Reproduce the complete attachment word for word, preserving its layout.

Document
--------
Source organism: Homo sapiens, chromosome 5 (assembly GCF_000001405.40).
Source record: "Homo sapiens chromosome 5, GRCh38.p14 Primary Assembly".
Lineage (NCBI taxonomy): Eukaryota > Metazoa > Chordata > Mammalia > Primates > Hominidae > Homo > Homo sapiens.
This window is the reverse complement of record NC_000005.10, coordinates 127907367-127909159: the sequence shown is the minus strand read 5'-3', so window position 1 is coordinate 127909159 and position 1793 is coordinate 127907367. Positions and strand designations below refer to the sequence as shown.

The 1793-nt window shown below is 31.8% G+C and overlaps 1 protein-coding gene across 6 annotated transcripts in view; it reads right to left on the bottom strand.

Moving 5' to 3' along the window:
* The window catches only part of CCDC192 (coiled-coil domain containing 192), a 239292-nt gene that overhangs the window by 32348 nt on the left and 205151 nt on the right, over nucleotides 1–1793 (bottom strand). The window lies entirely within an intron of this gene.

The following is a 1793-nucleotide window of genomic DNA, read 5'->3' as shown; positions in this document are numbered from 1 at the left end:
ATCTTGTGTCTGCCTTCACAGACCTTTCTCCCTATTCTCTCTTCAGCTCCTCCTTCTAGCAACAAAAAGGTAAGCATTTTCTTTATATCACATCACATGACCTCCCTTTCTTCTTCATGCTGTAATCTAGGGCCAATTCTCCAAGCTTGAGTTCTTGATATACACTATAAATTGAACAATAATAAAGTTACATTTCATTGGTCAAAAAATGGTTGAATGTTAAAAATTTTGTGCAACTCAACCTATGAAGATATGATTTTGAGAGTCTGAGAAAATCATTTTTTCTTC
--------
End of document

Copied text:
Source organism: Homo sapiens, chromosome 5 (assembly GCF_000001405.40).
Source record: "Homo sapiens chromosome 5, GRCh38.p14 Primary Assembly".
Lineage (NCBI taxonomy): Eukaryota > Metazoa > Chordata > Mammalia > Primates > Hominidae > Homo > Homo sapiens.
This window is the reverse complement of record NC_000005.10, coordinates 127907367-127909159: the sequence shown is the minus strand read 5'-3', so window position 1 is coordinate 127909159 and position 1793 is coordinate 127907367. Positions and strand designations below refer to the sequence as shown.

The 1793-nt window shown below is 31.8% G+C and overlaps 1 protein-coding gene across 6 annotated transcripts in view; it reads right to left on the bottom strand.

Moving 5' to 3' along the window:
* The window catches only part of CCDC192 (coiled-coil domain containing 192), a 239292-nt gene that overhangs the window by 32348 nt on the left and 205151 nt on the right, over nucleotides 1–1793 (bottom strand). The window lies entirely within an intron of this gene.

The following is a 1793-nucleotide window of genomic DNA, read 5'->3' as shown; positions in this document are numbered from 1 at the left end:
ATCTTGTGTCTGCCTTCACAGACCTTTCTCCCTATTCTCTCTTCAGCTCCTCCTTCTAGCAACAAAAAGGTAAGCATTTTCTTTATATCACATCACATGACCTCCCTTTCTTCTTCATGCTGTAATCTAGGGCCAATTCTCCAAGCTTGAGTTCTTGATATACACTATAAATTGAACAATAATAAAGTTACATTTCATTGGTCAAAAAATGGTTGAATGTTAAAAATTTTGTGCAACTCAACCTATGAAGATATGATTTTGAGAGTCTGAGAAAATCATTTTTTCTTC